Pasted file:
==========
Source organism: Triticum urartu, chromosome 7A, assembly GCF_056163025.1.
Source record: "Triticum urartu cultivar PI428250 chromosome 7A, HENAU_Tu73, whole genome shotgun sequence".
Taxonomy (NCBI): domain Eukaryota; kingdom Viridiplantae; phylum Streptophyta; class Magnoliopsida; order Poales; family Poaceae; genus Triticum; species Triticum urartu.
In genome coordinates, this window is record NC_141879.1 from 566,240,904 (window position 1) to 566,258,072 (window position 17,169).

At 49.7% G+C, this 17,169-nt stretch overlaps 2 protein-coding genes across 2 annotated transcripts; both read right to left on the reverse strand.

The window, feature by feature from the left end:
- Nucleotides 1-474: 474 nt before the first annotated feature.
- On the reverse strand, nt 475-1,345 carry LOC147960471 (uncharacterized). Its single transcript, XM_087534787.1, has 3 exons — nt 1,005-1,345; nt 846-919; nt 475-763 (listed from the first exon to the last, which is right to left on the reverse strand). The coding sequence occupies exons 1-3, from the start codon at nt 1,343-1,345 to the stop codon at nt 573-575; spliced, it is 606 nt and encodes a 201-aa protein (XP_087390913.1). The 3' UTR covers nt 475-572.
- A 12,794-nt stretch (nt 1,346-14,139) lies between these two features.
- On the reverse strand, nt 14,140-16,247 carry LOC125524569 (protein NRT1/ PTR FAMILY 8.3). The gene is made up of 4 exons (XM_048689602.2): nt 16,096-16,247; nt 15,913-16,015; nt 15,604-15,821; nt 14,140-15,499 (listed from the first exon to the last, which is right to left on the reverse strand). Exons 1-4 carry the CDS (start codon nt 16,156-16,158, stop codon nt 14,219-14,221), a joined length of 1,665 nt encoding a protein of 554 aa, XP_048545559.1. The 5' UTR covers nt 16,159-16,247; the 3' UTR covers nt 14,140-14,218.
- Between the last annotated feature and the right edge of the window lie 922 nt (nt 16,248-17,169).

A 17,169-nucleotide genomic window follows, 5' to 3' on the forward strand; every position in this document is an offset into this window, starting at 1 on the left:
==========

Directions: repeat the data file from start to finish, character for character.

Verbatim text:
Source organism: Triticum urartu, chromosome 7A, assembly GCF_056163025.1.
Source record: "Triticum urartu cultivar PI428250 chromosome 7A, HENAU_Tu73, whole genome shotgun sequence".
Taxonomy (NCBI): domain Eukaryota; kingdom Viridiplantae; phylum Streptophyta; class Magnoliopsida; order Poales; family Poaceae; genus Triticum; species Triticum urartu.
In genome coordinates, this window is record NC_141879.1 from 566,240,904 (window position 1) to 566,258,072 (window position 17,169).

At 49.7% G+C, this 17,169-nt stretch overlaps 2 protein-coding genes across 2 annotated transcripts; both read right to left on the reverse strand.

The window, feature by feature from the left end:
- Nucleotides 1-474: 474 nt before the first annotated feature.
- On the reverse strand, nt 475-1,345 carry LOC147960471 (uncharacterized). Its single transcript, XM_087534787.1, has 3 exons — nt 1,005-1,345; nt 846-919; nt 475-763 (listed from the first exon to the last, which is right to left on the reverse strand). The coding sequence occupies exons 1-3, from the start codon at nt 1,343-1,345 to the stop codon at nt 573-575; spliced, it is 606 nt and encodes a 201-aa protein (XP_087390913.1). The 3' UTR covers nt 475-572.
- A 12,794-nt stretch (nt 1,346-14,139) lies between these two features.
- On the reverse strand, nt 14,140-16,247 carry LOC125524569 (protein NRT1/ PTR FAMILY 8.3). The gene is made up of 4 exons (XM_048689602.2): nt 16,096-16,247; nt 15,913-16,015; nt 15,604-15,821; nt 14,140-15,499 (listed from the first exon to the last, which is right to left on the reverse strand). Exons 1-4 carry the CDS (start codon nt 16,156-16,158, stop codon nt 14,219-14,221), a joined length of 1,665 nt encoding a protein of 554 aa, XP_048545559.1. The 5' UTR covers nt 16,159-16,247; the 3' UTR covers nt 14,140-14,218.
- Between the last annotated feature and the right edge of the window lie 922 nt (nt 16,248-17,169).

A 17,169-nucleotide genomic window follows, 5' to 3' on the forward strand; every position in this document is an offset into this window, starting at 1 on the left: